Tuesday, 15 June 2010

Follow that Bird - camera kill

Their sound echoed through the forest for most of the two hour walk.
The excitement was immense for even the most common of sightings, say a magpie lark, grey butcher bird or Willie Wagtail. There was much brouhaha for say, a Grey Goshawk, a Spotted Pardalote, an Olive-backed Oriole or a Golden Whistler. But when we sighted the three Lyrebirds all seven tiles were plonked down on a triple word score!

They are quick and VERY industrious
They were spectacular, both in sight and in sound. They did not scurry away, but afforded us quality time. I have many shots more blurred than these. Panning in low light is essential. I shall get that F1.4 50mm tomorrow!

There is a Brown Gerygone (warbler) on a branch in here.
With my new Celeston 10x42 binoculars and my Canon 450D with both lenses, and with my trusty hiking stick I was weighed down. Too much to do, insufficient hands and balance.

There were a few White-faced Heron's among the cows.
Switching between camera and binoculars was not on at this early stage – I need more experience birding and with the binoculars. On the way up I used the camera, on the way down the binoculars. I saw much more with the binoculars which are just spectacular.

There were large flocks of Cattle Egrets in the paddocks.
Follow that Bird next to the Watagan State Forest in the Hunter Valley on 7th August.

Addendum - I tried out other equipment which I have readied for my travels to the north of Western Australia starting today. The backpack and water-bottle are ditched in favour of my old ones. My shoes and jacket are perfect. Need a belt from which to hang my binoculars.

15 comments:

In Real Life said...

Neat! I think bird watching would be fun!

Lois said...

Fabulous Julie! I'm so jealous.

Luis Gomez said...

Julie, these are fun. Seems really hard to catch these guys. Great job.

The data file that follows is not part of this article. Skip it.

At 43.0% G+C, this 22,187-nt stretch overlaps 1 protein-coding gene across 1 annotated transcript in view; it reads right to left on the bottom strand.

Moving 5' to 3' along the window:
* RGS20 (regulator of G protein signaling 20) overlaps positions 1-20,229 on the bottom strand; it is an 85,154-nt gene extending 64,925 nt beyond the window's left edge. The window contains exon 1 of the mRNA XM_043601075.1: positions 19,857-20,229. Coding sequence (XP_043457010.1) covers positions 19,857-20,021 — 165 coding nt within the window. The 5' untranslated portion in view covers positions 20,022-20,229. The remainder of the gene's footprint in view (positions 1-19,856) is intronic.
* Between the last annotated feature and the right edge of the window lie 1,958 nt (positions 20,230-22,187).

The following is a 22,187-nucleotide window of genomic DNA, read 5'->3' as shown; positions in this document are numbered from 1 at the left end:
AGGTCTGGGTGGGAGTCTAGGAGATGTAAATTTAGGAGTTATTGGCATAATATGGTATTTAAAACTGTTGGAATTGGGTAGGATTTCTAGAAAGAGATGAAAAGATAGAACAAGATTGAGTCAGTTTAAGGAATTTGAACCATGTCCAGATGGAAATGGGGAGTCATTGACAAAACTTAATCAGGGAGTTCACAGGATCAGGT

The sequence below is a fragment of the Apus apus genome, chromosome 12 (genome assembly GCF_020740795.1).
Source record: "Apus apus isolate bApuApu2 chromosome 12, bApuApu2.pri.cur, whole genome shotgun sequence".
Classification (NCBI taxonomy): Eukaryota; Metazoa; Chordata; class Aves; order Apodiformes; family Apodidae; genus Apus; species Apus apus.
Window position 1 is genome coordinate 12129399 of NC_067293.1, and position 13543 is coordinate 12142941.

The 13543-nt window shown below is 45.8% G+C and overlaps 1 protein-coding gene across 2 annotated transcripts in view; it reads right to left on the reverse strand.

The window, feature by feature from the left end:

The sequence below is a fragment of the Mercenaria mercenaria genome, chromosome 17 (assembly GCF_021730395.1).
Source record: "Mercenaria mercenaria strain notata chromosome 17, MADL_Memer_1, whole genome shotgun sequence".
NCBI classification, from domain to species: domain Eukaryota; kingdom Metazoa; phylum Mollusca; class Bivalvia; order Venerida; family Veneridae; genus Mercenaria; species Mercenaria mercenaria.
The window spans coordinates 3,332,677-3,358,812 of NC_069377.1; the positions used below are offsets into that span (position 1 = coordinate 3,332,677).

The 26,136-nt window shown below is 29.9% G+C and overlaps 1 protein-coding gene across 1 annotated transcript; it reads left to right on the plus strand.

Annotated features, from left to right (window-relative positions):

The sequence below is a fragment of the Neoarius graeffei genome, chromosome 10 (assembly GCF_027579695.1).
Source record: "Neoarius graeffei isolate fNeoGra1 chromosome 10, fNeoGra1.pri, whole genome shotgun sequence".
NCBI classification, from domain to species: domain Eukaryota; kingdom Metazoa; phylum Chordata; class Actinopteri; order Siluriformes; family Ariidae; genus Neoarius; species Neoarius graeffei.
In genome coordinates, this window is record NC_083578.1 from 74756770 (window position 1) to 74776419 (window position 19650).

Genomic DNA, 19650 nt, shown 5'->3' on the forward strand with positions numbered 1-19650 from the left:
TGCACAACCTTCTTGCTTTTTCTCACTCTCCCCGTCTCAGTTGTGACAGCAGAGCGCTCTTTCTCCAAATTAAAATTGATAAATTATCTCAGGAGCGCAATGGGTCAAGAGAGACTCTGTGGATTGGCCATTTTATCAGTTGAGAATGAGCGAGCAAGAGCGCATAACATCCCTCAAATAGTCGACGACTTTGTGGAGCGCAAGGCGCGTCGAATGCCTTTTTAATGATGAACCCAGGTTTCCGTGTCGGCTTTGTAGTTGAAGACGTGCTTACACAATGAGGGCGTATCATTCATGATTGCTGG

jennyfreckles said...

I sympathise with the difficulty of juggling so much gear. I gave up trying to combine the two hobbies of birdwatching and photography - I just can't carry everything (and a tripod too!) But you got some good shots here.

Tulsa Gentleman said...

Lovely birds, exotic to me. Except that we have white cattle egrets in Oklahoma. I don't remember seeing them when I was a boy. I think they came up the river from the Gulf of Mexico. They may be the most wide spread bird in the world next to the English sparrow.

BlossomFlowerGirl said...

Lovely lyre birds. Great photos.
Cheers.
Melbourne Daily Photo

Andrew said...

It is amazing to even see a lyrebird, let alone have them hang around. Some trivia, lyrebirds have taken to mimicking the sounds of digital cameras clicking.

Ann said...

I know that problem. I dread having to walk carrying both lenses and the tripod.

The lyrebird is spectacular, don't think I've ever seen one.

F1.4 - look forward to seeing the results from that one - you really are getting serious.

brattcat said...

Oh, you've done very well for your first time, Julie! Would it be better to have the binoculars hung around your neck?

Boom Nisanart said...

Wow... Lyrebirds
What a great great shot : )

Peter said...

It was worth the effort - beaut photos - even a lyrebird - never seen one in the wild.

Joan Elizabeth said...

The Lyre birds are the easy ones to spot in that particular forest ... they seem to be all over the place and as you say willing to hang about ... that doesn't however, mean the photographs turn out as well as yours.

The Brown Gerygone photo is oh so typical of dozens I've taken over the years. But I'm sure you will master getting decent shots a long way sooner than me.

Clytie said...

What a beautiful bird - I've never heard of a lyre bird before. (I love the way you likened the sighting to Scrabble!)

J Bar said...

Excellent shots. I don't think I've ever seen a Lyrebird in the wild.

Mary Ann said...

I love these pictures of birds and forests. Can't wait for the pictures of your travels.

I'll keep my fingers crossed that the baby doesn't arrive early.